Timberlake Wertenbaker’s intricate play about the nature of freedom – receiving its premiere at Watford Palace – is set during the years of American Revolution, though its reach and resonance are far wider.
The play is performed by a chorus of nine, who occasionally interrupt the flow of events to comment on the nature of history and memory, chronology and narrative, on the words and voices that get edited out by the passing of years.
David Burnett plays Christian, a Quaker shoemaker who sets out in pursuit of liberty. Drawn into Thomas Jefferson’s orbit, attracted by both the man and his message, he eventually learns what it truly means to be free – or to not be – from Mimi Ndiweni’s enslaved Susannah.
The play picks apart the American paradox but it does so in a very human way. While its tread feels a bit heavy in places, it’s never preachy and Brigid Larmour’s production has an unexpected playfulness to it.
There are occasional lulls but the multi-stranded narrative is elegantly woven together. It helps that the ensemble playing is strong. Ndiweni, one of the best things about the RSC’s Midsummer Mischief festival last year, gives a bright, rich performance – she gleams.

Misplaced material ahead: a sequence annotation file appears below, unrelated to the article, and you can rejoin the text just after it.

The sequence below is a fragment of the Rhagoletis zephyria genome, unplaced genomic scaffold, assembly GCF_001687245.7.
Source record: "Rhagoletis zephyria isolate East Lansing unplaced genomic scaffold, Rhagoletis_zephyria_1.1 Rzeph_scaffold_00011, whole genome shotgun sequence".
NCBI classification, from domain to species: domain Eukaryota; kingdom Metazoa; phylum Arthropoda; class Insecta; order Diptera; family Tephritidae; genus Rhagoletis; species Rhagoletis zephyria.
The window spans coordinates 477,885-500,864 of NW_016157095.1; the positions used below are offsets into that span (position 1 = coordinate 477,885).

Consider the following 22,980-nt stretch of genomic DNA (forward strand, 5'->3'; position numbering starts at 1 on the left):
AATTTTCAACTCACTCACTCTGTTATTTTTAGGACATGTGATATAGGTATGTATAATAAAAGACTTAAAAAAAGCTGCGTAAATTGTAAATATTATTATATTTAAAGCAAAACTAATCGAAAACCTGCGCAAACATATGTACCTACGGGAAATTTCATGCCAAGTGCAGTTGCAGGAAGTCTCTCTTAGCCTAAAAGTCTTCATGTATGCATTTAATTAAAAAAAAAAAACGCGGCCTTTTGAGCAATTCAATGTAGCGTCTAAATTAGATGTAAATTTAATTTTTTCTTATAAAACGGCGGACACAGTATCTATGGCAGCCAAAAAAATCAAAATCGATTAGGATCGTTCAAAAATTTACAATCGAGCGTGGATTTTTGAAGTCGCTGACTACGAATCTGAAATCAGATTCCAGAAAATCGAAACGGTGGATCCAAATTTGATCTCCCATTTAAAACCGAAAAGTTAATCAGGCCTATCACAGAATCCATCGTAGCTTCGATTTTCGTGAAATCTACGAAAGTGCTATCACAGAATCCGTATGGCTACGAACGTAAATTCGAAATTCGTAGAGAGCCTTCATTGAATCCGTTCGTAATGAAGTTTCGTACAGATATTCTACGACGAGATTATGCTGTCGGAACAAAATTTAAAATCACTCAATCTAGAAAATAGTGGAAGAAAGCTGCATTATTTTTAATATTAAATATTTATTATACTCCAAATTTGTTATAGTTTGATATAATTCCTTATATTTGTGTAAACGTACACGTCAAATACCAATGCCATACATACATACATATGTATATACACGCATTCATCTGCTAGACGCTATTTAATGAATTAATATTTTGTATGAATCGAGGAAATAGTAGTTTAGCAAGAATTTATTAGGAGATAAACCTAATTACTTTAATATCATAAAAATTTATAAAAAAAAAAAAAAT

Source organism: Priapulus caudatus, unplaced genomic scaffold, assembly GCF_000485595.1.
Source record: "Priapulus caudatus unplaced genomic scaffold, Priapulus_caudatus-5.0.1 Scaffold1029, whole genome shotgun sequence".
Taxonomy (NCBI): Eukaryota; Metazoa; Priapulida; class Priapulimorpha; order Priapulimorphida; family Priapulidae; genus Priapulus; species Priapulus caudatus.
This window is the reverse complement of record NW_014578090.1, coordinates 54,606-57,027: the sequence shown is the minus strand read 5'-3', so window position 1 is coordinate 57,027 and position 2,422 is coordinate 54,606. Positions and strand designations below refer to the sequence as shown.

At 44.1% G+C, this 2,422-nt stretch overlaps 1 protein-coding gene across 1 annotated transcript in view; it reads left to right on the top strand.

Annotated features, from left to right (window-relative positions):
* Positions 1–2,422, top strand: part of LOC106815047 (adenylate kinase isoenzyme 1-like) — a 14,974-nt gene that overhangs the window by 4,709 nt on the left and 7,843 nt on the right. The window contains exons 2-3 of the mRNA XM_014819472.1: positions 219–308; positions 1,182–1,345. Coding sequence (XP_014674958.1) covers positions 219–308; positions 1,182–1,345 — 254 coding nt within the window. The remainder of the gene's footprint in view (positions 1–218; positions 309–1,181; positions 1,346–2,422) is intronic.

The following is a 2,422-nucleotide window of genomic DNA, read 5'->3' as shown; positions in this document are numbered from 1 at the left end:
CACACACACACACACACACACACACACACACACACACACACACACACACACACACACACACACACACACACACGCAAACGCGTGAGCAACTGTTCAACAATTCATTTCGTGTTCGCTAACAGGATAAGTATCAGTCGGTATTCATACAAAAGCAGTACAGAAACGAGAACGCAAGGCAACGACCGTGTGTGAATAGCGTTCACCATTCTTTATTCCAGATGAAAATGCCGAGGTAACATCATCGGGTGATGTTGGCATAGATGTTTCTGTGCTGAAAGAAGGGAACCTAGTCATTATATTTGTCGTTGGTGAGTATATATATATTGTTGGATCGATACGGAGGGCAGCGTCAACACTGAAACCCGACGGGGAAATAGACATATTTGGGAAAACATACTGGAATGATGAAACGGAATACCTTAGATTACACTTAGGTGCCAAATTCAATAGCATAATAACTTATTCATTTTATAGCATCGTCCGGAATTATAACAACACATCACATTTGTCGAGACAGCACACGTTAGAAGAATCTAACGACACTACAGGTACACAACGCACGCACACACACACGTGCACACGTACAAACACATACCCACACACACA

Burnett is convincing as the young man whose idealism is slowly eroded, William Hope is an eloquent, complex Jefferson, and Joseph Prowen creates a small but sharp pocket of emotion as a dying English soldier far from home.
James Button’s design is simple and effective, the stage gently sloped, red coats bold as blood against the backdrop, banners billowing.
- Watford Palace
- February 5-21, PN February 10
- Author: Timberlake Wertenbaker
- Director: Brigid Larmour
- Producer: Watford Palace Productions
- Design: James Button set, Prema Mehta lighting, Catherine Jays musical director
- Technical: Shona Morris movement director, Scott le Crass casting, Rachel Williams deputy stage manager
- Cast includes: David Burnett, Mimi Ndiweni, William Hope, Julia St John, Carlyss Peer, Burt Caesar
- Running time: 2hrs 30mins
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